‘Swing Time’ by Zadie Smith tells the story of two mixed-race girls, an unnamed narrator and her friendship with Tracey who grow up together on neighbouring council estates in north-west London in the 1980s. From Fred Astaire to Michael Jackson, music and dance dominate their lives but it is only Tracey who has the real talent to pursue a career as a dancer. The narrator goes to university and works as a personal assistant for mononymous international pop star Aimee who decides to set up a school for girls in west Africa. The story alternates between the past and present and even though the girls spend a considerable time apart in later years, Tracey’s influence can always be felt.
I have had slightly mixed feelings about Smith’s novels in the past. I found NW a bit sparse and White Teeth sometimes seemed quite self-conscious as a debut novel. However, even though her fifth novel shares a lot of similarities with her previous work, returning to the familiar setting of Smith’s home turf near Kilburn as well as equally familiar themes surrounding race, class and gender, I can safely say that ‘Swing Time’ is the first of her books that has really clicked with me.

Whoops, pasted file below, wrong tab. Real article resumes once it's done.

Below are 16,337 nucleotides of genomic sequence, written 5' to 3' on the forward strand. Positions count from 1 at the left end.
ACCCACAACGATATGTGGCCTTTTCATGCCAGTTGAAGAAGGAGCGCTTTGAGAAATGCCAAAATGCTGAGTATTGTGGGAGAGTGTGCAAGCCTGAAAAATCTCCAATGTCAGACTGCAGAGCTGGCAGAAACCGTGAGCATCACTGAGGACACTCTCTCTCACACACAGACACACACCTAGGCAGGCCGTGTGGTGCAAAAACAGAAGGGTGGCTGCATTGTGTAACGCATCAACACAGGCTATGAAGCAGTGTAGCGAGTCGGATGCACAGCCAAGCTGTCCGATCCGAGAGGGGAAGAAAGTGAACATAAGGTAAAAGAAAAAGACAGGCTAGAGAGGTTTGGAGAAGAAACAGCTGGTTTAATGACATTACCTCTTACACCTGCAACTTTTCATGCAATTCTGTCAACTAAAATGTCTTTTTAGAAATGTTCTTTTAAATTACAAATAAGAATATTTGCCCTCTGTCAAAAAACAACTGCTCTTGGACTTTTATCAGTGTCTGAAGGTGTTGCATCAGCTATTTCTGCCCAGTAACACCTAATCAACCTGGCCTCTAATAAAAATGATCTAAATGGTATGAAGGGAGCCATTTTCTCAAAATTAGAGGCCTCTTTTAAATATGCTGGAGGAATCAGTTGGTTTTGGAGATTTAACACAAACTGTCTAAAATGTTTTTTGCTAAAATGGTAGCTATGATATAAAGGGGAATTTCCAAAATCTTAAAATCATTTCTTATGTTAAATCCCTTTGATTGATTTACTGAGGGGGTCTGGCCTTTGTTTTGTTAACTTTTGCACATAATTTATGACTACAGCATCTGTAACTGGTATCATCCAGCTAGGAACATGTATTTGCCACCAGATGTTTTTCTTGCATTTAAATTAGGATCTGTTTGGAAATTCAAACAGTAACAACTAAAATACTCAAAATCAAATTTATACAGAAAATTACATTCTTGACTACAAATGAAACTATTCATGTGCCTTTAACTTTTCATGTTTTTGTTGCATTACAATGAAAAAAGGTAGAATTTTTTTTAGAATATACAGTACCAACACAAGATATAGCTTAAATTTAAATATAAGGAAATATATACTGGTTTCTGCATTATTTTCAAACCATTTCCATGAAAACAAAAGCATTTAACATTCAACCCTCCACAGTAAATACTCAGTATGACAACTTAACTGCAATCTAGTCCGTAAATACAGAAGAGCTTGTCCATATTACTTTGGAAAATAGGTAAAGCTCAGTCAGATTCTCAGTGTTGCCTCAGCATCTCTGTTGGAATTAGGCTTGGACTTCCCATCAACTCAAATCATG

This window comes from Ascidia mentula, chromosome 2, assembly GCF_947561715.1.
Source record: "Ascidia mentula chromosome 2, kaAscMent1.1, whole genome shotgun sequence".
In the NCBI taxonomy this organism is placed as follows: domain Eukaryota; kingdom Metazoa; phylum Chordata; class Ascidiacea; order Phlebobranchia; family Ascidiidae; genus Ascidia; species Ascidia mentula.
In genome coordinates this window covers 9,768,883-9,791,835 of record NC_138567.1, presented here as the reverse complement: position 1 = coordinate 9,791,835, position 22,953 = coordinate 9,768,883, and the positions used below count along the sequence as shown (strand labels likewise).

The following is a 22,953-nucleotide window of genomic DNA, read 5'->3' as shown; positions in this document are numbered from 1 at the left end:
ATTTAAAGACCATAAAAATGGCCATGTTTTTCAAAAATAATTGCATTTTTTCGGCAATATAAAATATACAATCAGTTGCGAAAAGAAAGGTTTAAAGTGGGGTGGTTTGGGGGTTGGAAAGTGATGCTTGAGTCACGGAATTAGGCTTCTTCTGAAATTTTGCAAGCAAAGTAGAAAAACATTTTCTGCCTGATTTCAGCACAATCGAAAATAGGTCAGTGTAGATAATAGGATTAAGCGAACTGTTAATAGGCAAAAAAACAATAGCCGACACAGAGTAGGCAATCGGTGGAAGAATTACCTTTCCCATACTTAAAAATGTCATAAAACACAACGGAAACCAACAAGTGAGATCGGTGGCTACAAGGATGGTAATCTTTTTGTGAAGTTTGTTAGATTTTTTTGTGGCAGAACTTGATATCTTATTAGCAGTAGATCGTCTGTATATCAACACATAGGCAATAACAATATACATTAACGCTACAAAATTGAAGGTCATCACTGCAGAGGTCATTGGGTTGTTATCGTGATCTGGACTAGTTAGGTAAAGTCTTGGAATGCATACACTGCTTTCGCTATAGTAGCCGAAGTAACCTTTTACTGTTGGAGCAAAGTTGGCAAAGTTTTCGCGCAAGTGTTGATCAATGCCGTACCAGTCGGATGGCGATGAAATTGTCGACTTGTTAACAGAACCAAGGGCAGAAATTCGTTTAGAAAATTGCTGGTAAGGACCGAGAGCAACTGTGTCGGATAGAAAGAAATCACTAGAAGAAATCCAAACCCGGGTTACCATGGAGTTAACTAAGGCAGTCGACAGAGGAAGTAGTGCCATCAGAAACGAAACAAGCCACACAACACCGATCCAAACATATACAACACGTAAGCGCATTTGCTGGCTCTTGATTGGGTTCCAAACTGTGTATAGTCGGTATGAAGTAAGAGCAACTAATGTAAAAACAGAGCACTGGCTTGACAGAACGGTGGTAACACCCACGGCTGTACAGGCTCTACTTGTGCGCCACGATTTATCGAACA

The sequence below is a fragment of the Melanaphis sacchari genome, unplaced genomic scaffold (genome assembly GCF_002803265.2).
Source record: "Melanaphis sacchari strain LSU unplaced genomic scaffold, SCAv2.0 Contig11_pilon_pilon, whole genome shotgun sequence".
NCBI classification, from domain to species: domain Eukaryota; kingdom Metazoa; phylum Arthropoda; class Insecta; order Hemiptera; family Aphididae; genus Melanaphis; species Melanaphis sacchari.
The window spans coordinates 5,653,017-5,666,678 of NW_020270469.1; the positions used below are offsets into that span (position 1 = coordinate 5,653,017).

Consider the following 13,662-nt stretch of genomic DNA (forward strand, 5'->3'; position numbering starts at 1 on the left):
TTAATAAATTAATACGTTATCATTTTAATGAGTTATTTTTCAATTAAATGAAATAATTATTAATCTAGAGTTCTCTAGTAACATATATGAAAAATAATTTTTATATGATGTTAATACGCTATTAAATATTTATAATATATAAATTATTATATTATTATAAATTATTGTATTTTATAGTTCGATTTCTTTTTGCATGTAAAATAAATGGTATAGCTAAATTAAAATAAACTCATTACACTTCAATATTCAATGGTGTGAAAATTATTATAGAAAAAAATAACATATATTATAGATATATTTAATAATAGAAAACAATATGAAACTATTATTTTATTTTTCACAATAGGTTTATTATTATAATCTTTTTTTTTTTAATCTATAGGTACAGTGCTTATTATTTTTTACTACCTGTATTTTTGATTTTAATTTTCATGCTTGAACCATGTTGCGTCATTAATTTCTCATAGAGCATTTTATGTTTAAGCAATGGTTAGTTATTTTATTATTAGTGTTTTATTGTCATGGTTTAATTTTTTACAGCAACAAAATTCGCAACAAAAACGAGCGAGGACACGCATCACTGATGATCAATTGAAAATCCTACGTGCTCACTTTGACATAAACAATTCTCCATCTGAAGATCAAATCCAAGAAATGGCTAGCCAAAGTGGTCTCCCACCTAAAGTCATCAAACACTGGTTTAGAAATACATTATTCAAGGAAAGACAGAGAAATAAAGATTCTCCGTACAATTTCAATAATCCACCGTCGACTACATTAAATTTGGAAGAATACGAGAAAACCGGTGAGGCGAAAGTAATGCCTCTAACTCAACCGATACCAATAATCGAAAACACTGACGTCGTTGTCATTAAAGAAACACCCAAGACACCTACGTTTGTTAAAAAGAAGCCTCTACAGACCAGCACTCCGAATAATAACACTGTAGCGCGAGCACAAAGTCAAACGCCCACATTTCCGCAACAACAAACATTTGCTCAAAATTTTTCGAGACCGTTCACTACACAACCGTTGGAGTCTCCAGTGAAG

The girls’ relationship and power struggle is sometimes reminiscent of the dynamic between Elena and Lila in Elena Ferrante’s Neapolitan novels in its similarly nuanced depiction of female friendship from childhood through to early adulthood. Although the scenes in West Africa provide the main setpiece in the second half, it is the episodes set during the girls’ childhood which contain some of the most astute social commentary with powerful observations about identity. The satire of the narrator stumbling into employment shortly after university and working for a vapid pop star (who must surely be largely based on Madonna) with exceptionally naive assumptions about humanitarian aid is also very perceptive.
As is the case in Smith’s previous novels, there is a sense of aimlessness and vagueness in the plot – the narrator is unnamed, as is the African country she visits with Aimee, and she drifts through life with very little direction allowing Aimee to dominate. I normally struggle with books which lack a certain amount of structure but Smith’s ear for authentic dialogue is excellent as is her deft portrayal of the main characters and I felt that these aspects were strong enough in ‘Swing Time’ to carry the novel and its weighty themes whilst avoiding a patronising or lecturing tone.
‘Swing Time’ has been billed as a novel for the millennial generation but I hope its appeal will reach much further than that. Many thanks to Penguin Books for sending me a review copy via NetGalley. ‘Swing Time’ will be published in the UK on 15th November.